Where did that postcard come from?  It turns out that the postcard that Kurtzman possessed was not much of a rarity.  This face with the “What, me worry?” motto had been circulating for decades.  Lots of people found the face funny, and no one seemed to care about its copyright, if any, in the early days.  The idiot boy’s face was reprinted and reimagined in many situations.  It was even used as the logo for the short-lived Happy Jack Beverages line of soft drinks in the 1930s.

Previously, it was most common to see this face in advertisements for painless dentists, probably due to the missing tooth.  These ads appeared all over the United States, frequently with the motto “It didn’t hurt a bit!”  Though popular with dentists, that’s not where Alfred came from, either!

A newspaper ad for a painless dentist in Winnipeg, Manitoba, circa 1910 (left). Art deco advertisement for New York-based Happy Jack Beverages, 1939.

Ultimately, the image comes from the poster for an 1894 Broadway musical called “The New Boy”. The play was a comedy about a man-child, and ran for several months. Copies of the image started to appear almost immediately afterward. Did anyone expect they’d get sued for this image pilfering? What, them worry?


Poster advertising the 1894 Broadway show “The New Boy”. Slightly damaged and slightly vandalized, but no doubt about it: that’s Alfred.

There were lawsuits over the image, but not until well after Mad Magazine had established Alfred as their trademark. It’s not surprising that suits were filed, since the image had been reproduced so much. One claimant to the rights to the image was the Helen Pratt Stuff, the widow of Harry Stuff, who printed over 2,000 of the postcards which he sold and distributed between 1914 and 1920, marketed as “The Original Optimist”. Mrs. Stuff believed she had a case, and had won her case in the lower courts. However, Mad had lawyers working on the case for years, trying to track down the original image. The image from “The New Boy” wouldn’t be discovered until the 1990s, but there had been enough examples of the image tracked down that predated Harry Stuff’s copyright that Mad won the case. Still, it took two years of legal wrangling, eventually settled by the United States Supreme Court in 1967. Mad has enjoyed rights to the image ever since. The image that Harvey Kurtzman put in his magazine did become popular with readers right out of the gate, and was quickly adopted, as I’ve already said. But in 1956, after Kurtzman left Mad, the new editor Al Feldstein decided that the image needed to have a little more life to it. Feldstein’s vision was not one of an idiot, but someone more loveable, someone with some life in his eyes, someone who looks like he gets the joke, whatever the joke might be. Feldstein looked for a professional illustrator who was up to the task, and set about interviewing candidates. He extended an offer to Norman Mingo, who had worked illustrating magazines for years. He had interviewed Mingo without revealing what magazine he was representing, like he did the other candidates. When Feldstein told Mingo he would be working for Mad, Mingo reportedly got right up out of his chair and said, “Goodbye.” Feldstein coaxed Mingo back, and as a result got the seminal portrait of Alfred E. Neuman, one which all other images of the boy would be based on.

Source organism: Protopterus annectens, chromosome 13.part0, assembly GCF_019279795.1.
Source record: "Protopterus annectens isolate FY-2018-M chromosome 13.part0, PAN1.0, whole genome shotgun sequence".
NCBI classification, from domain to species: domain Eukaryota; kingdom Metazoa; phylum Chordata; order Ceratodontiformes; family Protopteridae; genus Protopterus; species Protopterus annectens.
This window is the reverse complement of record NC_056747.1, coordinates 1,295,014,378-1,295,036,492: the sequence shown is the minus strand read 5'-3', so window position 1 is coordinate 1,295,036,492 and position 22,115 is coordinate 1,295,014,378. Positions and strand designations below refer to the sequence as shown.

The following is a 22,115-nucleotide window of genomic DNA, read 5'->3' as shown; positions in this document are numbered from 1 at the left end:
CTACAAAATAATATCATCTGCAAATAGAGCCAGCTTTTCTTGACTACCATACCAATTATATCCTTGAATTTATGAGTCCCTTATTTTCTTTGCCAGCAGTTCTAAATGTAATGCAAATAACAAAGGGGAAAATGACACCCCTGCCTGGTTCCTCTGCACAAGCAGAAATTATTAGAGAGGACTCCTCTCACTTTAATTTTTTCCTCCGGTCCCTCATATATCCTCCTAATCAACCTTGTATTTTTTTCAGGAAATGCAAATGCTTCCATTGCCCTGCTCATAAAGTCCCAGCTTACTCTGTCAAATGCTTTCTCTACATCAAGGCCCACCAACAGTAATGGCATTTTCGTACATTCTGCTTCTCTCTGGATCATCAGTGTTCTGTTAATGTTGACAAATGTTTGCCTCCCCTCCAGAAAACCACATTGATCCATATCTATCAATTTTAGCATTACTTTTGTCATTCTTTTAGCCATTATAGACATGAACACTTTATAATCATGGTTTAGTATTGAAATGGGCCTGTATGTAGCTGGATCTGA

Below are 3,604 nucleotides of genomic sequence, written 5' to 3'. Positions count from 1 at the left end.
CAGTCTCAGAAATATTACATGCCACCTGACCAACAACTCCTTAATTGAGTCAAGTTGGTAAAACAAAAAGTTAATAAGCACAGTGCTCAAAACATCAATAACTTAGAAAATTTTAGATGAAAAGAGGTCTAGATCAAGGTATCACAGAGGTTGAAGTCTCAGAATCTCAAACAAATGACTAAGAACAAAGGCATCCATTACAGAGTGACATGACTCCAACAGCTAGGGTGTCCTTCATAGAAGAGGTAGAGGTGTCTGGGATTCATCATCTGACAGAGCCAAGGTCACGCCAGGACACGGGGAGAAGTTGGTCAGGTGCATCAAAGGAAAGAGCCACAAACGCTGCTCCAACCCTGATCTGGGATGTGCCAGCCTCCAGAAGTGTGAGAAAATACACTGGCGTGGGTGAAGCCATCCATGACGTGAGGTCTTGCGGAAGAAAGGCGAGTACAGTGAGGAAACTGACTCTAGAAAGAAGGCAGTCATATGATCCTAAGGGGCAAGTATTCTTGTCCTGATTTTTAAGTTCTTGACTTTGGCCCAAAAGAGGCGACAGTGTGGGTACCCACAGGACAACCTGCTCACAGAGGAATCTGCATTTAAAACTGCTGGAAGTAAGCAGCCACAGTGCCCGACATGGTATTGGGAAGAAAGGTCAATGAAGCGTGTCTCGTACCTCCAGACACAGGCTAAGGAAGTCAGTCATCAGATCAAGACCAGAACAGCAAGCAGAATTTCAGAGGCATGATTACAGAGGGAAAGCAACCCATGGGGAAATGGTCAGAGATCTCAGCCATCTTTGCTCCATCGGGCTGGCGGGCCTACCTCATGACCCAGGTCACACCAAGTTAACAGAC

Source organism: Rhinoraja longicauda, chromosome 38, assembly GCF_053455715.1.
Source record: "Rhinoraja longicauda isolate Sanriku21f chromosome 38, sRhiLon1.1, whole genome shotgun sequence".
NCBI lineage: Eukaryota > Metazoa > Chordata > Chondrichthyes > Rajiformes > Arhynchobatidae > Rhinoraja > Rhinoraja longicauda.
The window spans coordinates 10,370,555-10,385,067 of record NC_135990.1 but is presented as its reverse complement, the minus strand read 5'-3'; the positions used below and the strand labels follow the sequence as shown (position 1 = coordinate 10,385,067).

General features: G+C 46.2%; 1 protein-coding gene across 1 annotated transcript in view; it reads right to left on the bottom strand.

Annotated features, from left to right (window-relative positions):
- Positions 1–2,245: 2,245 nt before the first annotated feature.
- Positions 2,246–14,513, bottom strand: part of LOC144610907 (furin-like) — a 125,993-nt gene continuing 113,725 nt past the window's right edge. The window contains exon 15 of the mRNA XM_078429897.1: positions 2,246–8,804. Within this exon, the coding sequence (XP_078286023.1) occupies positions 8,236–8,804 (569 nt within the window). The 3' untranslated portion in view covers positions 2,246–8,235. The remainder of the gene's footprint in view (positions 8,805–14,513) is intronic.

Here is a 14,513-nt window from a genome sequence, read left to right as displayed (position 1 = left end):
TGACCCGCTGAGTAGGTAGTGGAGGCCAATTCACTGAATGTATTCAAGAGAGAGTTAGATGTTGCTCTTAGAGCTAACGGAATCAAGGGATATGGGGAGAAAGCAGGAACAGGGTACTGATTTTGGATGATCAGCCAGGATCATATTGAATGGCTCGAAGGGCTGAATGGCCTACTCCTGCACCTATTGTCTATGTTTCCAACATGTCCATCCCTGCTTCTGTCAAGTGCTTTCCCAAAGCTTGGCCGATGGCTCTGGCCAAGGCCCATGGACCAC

Norman Mingo’s original interpretation of Alfred E. Neuman for Mad No. 30, December 1956.  It has defined Alfred since.  Mingo got over his initial reluctance and drew many covers for Mad over the years.

Alfred’s face is one of the most recognizable trademarks in the world.  International editions of Mad magazine have exported him to other countries and other languages, as well.  The magazine had quite an impact in its first couple of decades.  Its impact is arguably diminished, but it’s still around.

In its early days, Mad only dipped into politics very occasionally, preferring to focus more on pop culture and advertising.  That changed in the early 1960s, which got the magazine in trouble with those in power sometimes.  Mad gets called out as being unfair sometimes, especially when it takes shots at sitting presidents.  Mad’s editors and contributing artists take exception to this, frequently pointing out that they’ll go after whoever happens to be sitting in the White House.  For the most part, Presidents Truman and Eisenhower, in power during the magazine’s earliest days, escaped its wrath, but pretty much every president since Kennedy has served as a target.  A president tussles with Mad magazine at their peril!

Incidentally, Mad magazine was quick to respond to Mayor Buttigieg’s diss.


Mad took pops at Presidents Kennedy, Carter, G. W. Bush, Obama, and Trump… and no doubt at whoever comes next.